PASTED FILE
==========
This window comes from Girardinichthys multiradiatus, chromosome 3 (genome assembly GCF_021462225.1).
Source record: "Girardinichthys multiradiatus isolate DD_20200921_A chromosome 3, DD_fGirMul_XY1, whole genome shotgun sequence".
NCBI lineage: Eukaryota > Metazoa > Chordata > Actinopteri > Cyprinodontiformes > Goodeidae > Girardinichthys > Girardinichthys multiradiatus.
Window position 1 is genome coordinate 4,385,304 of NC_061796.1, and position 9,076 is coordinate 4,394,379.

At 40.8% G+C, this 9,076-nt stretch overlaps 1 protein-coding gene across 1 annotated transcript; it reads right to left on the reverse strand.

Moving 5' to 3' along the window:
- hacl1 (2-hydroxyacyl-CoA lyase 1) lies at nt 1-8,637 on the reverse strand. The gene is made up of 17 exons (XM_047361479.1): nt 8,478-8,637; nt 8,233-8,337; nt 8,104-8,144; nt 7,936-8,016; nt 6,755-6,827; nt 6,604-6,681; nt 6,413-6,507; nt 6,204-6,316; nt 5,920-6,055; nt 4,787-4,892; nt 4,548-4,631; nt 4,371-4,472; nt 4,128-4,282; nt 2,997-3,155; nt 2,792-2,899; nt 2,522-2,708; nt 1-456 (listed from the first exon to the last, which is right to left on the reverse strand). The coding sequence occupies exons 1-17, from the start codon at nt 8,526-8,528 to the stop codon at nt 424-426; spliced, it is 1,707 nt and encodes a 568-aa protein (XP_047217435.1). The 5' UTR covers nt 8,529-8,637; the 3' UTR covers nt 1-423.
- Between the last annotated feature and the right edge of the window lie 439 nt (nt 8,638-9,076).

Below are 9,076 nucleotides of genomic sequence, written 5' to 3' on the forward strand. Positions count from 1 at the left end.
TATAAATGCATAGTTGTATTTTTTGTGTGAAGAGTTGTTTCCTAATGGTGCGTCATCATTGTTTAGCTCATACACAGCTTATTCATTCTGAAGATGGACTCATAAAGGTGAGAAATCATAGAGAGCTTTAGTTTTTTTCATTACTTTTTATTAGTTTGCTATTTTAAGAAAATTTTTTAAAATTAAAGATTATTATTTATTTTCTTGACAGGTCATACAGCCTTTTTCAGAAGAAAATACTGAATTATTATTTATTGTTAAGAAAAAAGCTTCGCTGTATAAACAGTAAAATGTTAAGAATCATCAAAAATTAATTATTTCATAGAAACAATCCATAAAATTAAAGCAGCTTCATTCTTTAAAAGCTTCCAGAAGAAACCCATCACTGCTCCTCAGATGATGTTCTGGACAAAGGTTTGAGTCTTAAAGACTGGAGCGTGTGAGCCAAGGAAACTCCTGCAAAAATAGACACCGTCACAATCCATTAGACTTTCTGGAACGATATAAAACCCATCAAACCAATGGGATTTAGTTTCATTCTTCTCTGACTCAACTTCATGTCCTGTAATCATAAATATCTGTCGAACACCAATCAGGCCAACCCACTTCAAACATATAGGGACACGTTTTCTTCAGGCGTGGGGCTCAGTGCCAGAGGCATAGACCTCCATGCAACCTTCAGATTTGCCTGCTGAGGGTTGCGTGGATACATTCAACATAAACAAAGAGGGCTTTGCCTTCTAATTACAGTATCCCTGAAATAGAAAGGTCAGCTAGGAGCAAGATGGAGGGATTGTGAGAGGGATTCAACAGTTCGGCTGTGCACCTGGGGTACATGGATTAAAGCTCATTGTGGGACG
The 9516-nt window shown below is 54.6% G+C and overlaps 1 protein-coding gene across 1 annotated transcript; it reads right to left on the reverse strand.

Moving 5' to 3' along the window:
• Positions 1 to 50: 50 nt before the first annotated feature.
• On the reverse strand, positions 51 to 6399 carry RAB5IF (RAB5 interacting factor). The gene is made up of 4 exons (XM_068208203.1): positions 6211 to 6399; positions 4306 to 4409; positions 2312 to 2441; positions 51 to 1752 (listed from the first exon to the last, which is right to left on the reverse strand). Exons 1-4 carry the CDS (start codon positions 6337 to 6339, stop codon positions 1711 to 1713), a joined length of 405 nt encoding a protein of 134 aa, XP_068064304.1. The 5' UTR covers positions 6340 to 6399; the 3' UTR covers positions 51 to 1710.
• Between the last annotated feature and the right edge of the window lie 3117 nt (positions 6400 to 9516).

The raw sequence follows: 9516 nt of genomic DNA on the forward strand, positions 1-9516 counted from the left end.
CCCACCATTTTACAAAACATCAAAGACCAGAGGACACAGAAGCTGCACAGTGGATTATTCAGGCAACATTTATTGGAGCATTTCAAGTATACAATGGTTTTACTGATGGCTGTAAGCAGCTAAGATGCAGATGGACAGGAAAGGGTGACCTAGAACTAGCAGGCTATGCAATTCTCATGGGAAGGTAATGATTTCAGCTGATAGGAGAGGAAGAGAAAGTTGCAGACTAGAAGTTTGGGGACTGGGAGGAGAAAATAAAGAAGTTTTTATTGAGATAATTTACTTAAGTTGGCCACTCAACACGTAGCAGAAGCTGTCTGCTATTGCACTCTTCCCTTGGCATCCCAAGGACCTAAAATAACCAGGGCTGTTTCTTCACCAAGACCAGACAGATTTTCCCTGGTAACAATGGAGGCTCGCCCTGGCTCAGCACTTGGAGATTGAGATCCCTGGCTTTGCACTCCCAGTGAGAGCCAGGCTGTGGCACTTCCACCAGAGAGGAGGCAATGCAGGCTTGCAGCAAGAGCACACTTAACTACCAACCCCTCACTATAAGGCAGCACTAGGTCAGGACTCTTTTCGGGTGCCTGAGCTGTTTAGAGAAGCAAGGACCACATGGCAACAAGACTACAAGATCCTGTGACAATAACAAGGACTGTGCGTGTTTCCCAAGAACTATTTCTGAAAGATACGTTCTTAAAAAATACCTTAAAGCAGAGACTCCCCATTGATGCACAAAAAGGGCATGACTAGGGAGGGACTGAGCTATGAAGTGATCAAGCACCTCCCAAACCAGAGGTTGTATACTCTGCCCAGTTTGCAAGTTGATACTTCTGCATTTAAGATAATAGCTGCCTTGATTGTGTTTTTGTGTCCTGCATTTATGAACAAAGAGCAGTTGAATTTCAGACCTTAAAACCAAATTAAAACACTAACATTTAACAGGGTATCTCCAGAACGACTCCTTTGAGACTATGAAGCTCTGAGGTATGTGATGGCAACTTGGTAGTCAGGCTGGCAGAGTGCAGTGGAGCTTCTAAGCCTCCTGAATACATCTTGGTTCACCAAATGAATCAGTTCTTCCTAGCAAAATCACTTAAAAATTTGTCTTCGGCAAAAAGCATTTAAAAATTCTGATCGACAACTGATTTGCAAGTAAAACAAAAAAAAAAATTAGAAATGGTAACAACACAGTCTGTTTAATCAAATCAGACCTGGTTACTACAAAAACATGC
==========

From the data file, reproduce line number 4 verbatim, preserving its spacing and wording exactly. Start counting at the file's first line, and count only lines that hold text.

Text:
Window position 1 is genome coordinate 4,385,304 of NC_061796.1, and position 9,076 is coordinate 4,394,379.